While diarrhea is a relatively common problem, what causes dog diarrhea is not always an easy question to answer. Diarrhea, or the frequent passage of soft, liquid stools can vary in severity in dogs from merely a nuisance, to a life-threatening emergency for your dog.
Diarrhea is not actually it’s own disease
, but rather a symptom of many other diseases and conditions. Gastroenteritis is the most common primary cause of diarrhea in dogs. Gastroenteritis is inflammation of the lining of the stomach and small intestine. The most common causes of gastroenteritis include:
- Viral infection
- Bacterial infections
- Adverse reaction to something ingested
Often, a mild case of gastroenteritis may be prompted by a dog eating something that they shouldn’t have. Table scraps, swallowing foreign objects, ingesting garbage, food allergies, eating something out in the yard or on a walk, and a myriad of other things that dogs get into can upset their stomach, causing diarrhea. After ingesting something that doesn’t agree with the their stomach, the body may trigger diarrhea to help void the unwanted material from the body quickly.
When there is a known event of doggy dietary indiscretion, one or two episodes of diarrhea are not necessarily cause for immediate concern. If despite the loose stools, the dog is still eating, drinking and feeling normally, and the problem quickly corrects itself, likely the body has cured the problem itself.
Continued episodes of diarrhea, coupled with blood or mucous in the stools, or signs of lethargy, poor appetite, or vomiting can signal a more serious illness or medical condition is at hand, and must be treated by a veterinarian immediately. While the primary danger of repeated episodes of diarrhea is the associated dehydration that can develop, the underlying cause must be investigated so that it can be treated quickly.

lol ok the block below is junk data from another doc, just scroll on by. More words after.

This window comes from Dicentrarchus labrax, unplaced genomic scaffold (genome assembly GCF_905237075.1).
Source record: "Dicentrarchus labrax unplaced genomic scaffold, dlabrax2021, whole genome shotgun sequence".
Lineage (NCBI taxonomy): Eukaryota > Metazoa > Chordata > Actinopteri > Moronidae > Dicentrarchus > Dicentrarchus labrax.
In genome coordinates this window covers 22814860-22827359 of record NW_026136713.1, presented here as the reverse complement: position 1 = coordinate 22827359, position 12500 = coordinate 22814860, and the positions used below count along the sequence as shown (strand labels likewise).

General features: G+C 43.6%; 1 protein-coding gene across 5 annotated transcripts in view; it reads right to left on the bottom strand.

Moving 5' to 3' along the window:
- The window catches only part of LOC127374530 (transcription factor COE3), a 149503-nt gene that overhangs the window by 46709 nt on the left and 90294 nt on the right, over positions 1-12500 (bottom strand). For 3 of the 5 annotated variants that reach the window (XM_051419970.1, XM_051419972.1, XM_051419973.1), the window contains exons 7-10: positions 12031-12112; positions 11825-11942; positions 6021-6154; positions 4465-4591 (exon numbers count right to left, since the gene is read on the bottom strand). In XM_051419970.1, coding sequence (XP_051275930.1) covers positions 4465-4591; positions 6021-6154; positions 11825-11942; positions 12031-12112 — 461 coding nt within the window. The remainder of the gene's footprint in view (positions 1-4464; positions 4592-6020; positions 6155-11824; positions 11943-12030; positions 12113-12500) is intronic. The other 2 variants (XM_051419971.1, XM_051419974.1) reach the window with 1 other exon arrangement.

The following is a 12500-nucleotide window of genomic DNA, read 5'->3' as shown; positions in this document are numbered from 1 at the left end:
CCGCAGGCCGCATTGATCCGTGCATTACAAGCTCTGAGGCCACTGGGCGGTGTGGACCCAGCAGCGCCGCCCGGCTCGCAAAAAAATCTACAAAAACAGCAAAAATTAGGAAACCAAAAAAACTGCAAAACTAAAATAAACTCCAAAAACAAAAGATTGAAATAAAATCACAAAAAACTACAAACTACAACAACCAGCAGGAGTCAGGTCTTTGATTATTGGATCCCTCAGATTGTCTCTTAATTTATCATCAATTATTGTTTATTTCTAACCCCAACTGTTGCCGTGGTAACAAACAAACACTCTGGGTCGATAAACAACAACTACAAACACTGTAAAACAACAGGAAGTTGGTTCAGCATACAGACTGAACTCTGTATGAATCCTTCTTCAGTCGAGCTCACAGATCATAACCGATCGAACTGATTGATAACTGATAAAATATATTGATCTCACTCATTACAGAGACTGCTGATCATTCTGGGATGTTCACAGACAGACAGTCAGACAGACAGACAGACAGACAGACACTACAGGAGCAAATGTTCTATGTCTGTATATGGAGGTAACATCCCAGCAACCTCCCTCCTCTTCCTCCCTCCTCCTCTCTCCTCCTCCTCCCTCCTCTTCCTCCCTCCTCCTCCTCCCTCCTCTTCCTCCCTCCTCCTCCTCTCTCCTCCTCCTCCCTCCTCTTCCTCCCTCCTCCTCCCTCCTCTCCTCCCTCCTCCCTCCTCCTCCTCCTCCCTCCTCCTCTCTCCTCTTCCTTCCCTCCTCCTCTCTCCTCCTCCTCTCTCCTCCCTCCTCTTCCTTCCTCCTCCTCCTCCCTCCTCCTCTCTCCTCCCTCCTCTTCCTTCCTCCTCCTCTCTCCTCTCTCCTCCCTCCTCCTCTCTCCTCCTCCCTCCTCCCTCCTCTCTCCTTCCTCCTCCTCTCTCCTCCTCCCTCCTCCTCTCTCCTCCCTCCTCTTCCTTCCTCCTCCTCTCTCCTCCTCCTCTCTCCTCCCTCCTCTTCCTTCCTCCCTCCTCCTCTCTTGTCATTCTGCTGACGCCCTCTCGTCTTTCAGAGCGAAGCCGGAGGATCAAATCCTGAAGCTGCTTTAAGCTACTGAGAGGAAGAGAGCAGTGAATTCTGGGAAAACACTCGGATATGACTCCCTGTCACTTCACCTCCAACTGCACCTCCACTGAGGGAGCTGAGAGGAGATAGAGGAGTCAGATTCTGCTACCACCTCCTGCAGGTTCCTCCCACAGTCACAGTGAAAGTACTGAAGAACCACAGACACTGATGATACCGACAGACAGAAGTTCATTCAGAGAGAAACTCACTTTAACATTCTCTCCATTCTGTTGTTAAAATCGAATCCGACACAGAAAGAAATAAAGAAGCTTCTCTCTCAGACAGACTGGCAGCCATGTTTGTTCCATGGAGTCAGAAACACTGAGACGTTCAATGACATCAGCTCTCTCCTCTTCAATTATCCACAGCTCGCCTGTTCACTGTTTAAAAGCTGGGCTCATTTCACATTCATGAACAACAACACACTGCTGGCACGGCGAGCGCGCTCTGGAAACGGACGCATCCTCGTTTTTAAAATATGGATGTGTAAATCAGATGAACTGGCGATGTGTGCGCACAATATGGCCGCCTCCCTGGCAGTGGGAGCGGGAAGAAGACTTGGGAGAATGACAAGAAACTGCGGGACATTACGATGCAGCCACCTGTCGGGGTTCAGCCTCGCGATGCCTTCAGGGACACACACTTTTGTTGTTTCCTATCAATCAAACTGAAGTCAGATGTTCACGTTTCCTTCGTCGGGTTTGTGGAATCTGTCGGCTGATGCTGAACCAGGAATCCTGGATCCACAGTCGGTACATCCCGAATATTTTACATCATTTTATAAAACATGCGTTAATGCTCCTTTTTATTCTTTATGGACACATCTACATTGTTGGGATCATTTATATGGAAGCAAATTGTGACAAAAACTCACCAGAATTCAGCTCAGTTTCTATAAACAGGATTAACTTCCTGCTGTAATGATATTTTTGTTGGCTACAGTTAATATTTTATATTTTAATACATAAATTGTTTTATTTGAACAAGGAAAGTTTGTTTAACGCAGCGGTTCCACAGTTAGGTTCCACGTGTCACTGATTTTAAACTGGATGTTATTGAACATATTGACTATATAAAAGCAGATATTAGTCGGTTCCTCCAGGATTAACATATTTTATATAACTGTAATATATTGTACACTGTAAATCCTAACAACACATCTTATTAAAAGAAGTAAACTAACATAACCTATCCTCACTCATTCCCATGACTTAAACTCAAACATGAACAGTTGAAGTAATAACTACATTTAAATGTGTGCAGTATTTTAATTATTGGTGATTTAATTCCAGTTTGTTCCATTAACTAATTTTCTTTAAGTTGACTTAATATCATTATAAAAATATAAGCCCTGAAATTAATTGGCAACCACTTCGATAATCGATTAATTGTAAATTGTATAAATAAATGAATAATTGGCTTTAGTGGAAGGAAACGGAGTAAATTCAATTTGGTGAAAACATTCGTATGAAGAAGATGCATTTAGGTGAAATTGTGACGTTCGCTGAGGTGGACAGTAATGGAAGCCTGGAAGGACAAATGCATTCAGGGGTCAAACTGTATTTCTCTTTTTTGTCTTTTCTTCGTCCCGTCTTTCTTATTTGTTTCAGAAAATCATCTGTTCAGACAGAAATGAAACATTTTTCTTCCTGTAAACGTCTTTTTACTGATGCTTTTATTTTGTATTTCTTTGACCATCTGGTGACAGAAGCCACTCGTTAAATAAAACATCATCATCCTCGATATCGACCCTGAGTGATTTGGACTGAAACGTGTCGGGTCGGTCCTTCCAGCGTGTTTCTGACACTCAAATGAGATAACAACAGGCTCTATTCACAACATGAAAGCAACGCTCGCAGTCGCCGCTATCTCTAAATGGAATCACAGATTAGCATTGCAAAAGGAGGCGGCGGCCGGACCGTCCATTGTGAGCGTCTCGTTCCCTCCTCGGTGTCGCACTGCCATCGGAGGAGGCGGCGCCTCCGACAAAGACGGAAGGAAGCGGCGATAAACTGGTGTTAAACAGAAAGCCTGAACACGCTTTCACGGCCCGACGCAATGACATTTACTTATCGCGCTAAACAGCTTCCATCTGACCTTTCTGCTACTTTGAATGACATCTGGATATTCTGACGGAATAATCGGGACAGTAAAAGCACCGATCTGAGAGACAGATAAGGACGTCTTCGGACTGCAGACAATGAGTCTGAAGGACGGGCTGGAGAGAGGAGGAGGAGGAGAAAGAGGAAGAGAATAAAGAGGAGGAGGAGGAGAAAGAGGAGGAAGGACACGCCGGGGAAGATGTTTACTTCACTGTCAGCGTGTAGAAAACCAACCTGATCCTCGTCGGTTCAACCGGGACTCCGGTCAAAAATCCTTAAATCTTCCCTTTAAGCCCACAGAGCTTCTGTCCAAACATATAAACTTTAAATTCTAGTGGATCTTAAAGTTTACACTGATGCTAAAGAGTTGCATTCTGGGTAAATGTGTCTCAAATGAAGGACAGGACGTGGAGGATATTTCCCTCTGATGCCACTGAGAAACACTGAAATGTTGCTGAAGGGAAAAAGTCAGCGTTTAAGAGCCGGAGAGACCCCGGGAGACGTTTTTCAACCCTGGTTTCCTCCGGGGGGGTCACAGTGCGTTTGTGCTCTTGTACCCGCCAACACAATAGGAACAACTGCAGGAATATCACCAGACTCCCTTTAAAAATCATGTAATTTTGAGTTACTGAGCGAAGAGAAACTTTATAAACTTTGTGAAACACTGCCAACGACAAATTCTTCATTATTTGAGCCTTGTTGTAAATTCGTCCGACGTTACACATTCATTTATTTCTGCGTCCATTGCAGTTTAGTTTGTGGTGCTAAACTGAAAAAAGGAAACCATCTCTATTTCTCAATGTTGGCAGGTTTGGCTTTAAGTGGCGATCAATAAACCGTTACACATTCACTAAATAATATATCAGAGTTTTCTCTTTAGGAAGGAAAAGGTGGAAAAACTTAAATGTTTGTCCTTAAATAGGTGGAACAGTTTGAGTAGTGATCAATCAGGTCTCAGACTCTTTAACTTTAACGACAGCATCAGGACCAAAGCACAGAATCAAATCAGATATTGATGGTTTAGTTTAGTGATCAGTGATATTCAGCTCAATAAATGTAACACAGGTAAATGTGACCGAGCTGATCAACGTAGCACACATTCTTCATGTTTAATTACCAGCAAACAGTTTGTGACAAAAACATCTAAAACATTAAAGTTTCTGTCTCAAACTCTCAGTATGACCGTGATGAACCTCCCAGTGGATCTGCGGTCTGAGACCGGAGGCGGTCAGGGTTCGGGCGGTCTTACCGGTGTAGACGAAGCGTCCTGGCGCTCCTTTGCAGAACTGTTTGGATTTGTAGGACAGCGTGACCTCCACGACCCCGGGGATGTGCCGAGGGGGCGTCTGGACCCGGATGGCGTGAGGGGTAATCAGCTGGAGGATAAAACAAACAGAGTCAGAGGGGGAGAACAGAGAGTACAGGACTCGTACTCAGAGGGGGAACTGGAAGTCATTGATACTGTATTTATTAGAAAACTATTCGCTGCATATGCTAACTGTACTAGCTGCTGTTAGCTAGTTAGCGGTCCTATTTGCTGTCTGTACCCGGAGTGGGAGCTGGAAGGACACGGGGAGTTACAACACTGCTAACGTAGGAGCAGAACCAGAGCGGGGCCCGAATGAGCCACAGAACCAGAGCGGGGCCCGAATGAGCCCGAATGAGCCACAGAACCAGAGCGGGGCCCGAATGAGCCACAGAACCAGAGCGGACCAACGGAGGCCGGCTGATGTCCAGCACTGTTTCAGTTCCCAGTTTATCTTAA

In puppies, what causes dog diarrhea are generally several more severe illnesses, which can quickly become life threatening if left untreated.
Canine parvovirus gastroenteritis is a common and highly contagious disease. Puppies and unvaccinated dogs are most susceptible to this insidious disease. This virus attacks and damages the cells of the intestinal lining, leading to severe damage in the intestinal tract. As the lining of the intestines sloughs, profuse, liquid diarrhea begins to occur. The diarrhea may appear bloody or even black colored, with a foul odor. Fluid loss from the diarrhea and vomiting can quickly lead to severe dehydration, shock and death. It is usually fatal if untreated, and carries only a guarded prognosis even in dogs diagnosed and aggressively treated for the disease. Vaccination is the best prevention for development of Parvo.
There are several types of bacterial infections common to dogs that can cause diarrhea. These include Clostridium perfringens, Salmonella, and many others that damage the intestinal lining and destroy the natural, good bacteria that populate the gut and ensure proper intestinal operation. Bacterial infections may be present for a long time in a dog and never cause a problem, until stress or other mitigating factors causes an outbreak. Dogs may have diarrhea of vary severities, and blood may be present as well in the feces.
Parasites can be why your Dog has Diarrhea